The Australia New Zealand Food Authority (ANZFA) today released for public comment a number of proposals to amend the Food Standards Code, including standards on medical foods, residue levels for antibiotics and the use of tall oil plant sterols.
ANZFA’ s Managing Director Ian Lindenmayer said public comment is generally invited at two stages when a proposal or application is received to amend the Code.
Submissions are called to comment on initial assessments and draft assessments, which state the nature of the proposal and options that ANZFA is considering to put before the Australia New Zealand Food Standards Council. Careful consideration is given to each submission, based on the relevance of evidence and analysis put forward.
‘After each consultation stage, an adjustment is made to the assessment if new evidence comes to light or new interpretations of existing evidence is forthcoming,’ Mr Lindenmayer said. ‘ It is not enough just to disagree with a proposal – it is not a popularity contest.’
Food for special medical purposes (P242) – Initial Assessment [ pdf ]
The proposed standard would apply to formulated food products for use under the supervision of medical, dietetic or other health professionals. They include specialised ‘ complete nutrition’ and supplementary formulas used for the dietary management of people unable to eat a normal diet, and very low energy diet formulas used for weight loss.
At present, foods for special medical purposes are not specifically regulated and, because of their formulated nature, most fail to comply with the general provisions of the Food Standards Code. The proposal seeks to establish a standard for Australia and New Zealand and comment is invited, especially from health professionals, the medical food industry and groups representing particular types of patients as well as from the public in general.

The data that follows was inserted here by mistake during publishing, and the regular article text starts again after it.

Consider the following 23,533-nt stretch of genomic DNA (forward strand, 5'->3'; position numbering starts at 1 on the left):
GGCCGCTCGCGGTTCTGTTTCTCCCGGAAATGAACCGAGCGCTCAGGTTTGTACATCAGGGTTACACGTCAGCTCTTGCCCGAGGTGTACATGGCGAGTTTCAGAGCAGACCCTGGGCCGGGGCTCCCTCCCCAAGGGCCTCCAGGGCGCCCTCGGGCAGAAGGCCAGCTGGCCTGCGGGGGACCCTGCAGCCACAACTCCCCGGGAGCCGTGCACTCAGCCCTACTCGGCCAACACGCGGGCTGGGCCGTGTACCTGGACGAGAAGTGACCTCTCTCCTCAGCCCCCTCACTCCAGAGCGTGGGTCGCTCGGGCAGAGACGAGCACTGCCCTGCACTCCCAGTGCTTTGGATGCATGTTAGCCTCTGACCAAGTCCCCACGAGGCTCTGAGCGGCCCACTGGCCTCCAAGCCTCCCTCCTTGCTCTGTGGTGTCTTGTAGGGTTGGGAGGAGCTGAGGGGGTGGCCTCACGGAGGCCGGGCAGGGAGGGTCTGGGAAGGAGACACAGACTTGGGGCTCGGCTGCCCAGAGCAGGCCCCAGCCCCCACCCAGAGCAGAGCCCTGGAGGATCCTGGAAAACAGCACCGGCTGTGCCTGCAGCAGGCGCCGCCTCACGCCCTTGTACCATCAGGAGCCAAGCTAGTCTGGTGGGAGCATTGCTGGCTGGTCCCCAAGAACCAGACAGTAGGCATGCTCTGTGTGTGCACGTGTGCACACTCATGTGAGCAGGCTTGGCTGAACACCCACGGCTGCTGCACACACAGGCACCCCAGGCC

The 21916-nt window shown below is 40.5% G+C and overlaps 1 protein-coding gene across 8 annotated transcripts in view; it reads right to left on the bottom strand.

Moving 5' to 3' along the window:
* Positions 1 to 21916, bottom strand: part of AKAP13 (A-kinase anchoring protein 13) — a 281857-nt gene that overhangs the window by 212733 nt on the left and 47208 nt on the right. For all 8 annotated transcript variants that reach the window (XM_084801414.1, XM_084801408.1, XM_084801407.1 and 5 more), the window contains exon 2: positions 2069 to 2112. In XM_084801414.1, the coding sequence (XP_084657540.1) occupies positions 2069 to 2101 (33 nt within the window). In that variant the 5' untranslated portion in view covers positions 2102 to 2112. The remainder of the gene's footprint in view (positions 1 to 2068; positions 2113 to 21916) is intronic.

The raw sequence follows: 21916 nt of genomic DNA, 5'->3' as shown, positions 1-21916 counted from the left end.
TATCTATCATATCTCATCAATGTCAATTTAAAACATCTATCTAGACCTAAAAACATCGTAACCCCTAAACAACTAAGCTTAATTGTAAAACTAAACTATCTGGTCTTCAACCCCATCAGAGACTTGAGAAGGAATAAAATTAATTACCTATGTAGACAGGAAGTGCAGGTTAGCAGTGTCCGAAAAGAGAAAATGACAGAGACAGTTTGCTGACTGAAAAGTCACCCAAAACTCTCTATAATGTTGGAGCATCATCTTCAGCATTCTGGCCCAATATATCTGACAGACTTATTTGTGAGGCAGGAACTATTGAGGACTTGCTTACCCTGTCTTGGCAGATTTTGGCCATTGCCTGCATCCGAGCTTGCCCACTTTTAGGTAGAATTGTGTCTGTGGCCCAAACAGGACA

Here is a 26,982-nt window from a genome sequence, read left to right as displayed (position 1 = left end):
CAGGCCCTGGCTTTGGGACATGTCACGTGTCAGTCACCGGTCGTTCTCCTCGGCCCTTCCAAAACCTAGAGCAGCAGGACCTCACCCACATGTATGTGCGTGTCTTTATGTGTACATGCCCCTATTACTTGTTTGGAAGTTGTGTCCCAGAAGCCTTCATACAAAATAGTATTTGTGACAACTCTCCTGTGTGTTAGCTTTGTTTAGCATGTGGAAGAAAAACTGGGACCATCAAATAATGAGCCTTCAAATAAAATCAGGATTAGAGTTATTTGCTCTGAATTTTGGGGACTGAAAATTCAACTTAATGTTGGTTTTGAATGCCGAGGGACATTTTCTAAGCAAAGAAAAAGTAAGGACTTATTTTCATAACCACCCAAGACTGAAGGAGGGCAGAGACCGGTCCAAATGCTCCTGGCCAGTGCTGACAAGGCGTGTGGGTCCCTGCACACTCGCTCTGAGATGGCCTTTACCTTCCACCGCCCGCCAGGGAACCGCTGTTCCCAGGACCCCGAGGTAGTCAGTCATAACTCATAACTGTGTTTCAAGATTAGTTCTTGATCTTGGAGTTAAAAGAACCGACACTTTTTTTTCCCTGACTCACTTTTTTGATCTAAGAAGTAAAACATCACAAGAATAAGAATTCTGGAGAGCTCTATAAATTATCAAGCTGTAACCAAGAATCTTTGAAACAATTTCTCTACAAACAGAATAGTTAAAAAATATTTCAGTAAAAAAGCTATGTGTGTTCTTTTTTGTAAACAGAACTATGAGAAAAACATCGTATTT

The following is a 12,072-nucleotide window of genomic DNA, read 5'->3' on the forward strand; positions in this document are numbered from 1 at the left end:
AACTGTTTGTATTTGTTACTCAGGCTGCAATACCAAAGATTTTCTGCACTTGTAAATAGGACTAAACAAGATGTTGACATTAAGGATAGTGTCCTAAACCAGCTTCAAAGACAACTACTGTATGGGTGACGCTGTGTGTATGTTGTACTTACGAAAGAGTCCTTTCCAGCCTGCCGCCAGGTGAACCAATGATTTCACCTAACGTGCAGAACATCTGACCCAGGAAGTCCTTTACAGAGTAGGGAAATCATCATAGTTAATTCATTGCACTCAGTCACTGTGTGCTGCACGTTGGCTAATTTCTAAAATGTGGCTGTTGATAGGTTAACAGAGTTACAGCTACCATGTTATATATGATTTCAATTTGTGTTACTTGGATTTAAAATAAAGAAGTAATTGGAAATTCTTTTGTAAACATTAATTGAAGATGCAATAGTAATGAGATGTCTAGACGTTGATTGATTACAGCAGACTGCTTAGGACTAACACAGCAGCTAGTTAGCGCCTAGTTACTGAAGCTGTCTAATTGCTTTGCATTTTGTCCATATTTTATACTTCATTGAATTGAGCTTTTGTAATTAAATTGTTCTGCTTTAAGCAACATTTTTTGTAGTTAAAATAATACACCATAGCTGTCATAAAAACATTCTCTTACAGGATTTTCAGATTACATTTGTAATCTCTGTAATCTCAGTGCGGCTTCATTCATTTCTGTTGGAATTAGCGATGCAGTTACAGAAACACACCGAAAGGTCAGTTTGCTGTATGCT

The standard is intended to ensure the quality and safety of such foods for a vulnerable population group, without impeding the capacity of health professionals to adjust food intakes to meet the special needs of individual patients.
Plant sterols derived from tall oils (A417) – Draft Assessment [ pdf ]
Tall oil plant sterols are chemicals obtained from coniferous trees. They are structurally related to cholesterol and occur naturally at low levels (up to 0.9%) in common vegetable oils. Tall oil plant sterols are reported to reduce plasma cholesterol levels.
A food manufacturer has sought approval for the use of tall oil plant sterols in edible table spreads (margarines) at a level of 8%, by weight, of the product. ANZFA has performed an extensive scientific risk assessment (including expected dietary exposures to plant sterols) and concluded that consumption of tall oil plant sterols is safe up to the level that would be likely to occur from the fortification level proposed. M andatory advisory statements would be required indicating, for example, that the product is not recommended for infants, children, and pregnant or nursing women.
In June 2001, the Australia New Zealand Food Standards Council approved the use in margarines of plant sterols derived from vegetable oils.
Maximum residue limits for antibiotics (A422) – Draft Assessment [ pdf ]
A number of amendments to the Food Standards Code have been proposed by the National Registration Authority for Agricultural and Veterinary Chemicals, including the addition of new maximum residue limits (MRLs) for the antibiotics avilamycin in poultry meat and poultry offal and oxytetracycline in honey; and the deletion of
. MRLs for benzyl G penicillin, procaine penicillin and erthromycin in a number of products.
A scientific risk assessment by ANZFA has concluded that the proposed changes to MRLs do not represent an unacceptable risk to public health and safety.
In relation to the development of antibiotic resistance, ANZFA has routinely sought the advice of the National Health and Medical Research Council Expert Advisory Group on Antimicrobial Resistance (EAGAR) or its predecessor, the Working Party on Antibiotics (WPA). These experts believe that the proposed MRLs for avilamycin and oxytetracycline do not appear to pose a risk of increasing the development of resistance to antibiotics.
A new GM source of lipase (A435) – Draft Assessment [ pdf ]
Currently, food manufacturers are permitted to use the enzyme lipase as a processing aid when derived from several sources, including a genetically modified strain of the source organism Aspergillus oryzae. An application has been made for approval to use a different strain of genetically modified A. oryzae. Lipase produced in this way has technological advantages in the production process.
Because the use of lipase from the new GM source is technologically justified and poses no additional risks to public health and safety, ANZFA is proposing to recommend that the Food Standards Code should be amended to permit its use.
Submissions should be received by ANZFA by 21 November 2001. Copies of the Applications and Proposals can be obtained from the ANZFA website at www.anzfa.gov.au or www.anzfa.govt.nz. Alternatively, hard-copy versions are available from ANZFA in Australia on phone 02 6271 2222 or in New Zealand on 04 473 9942.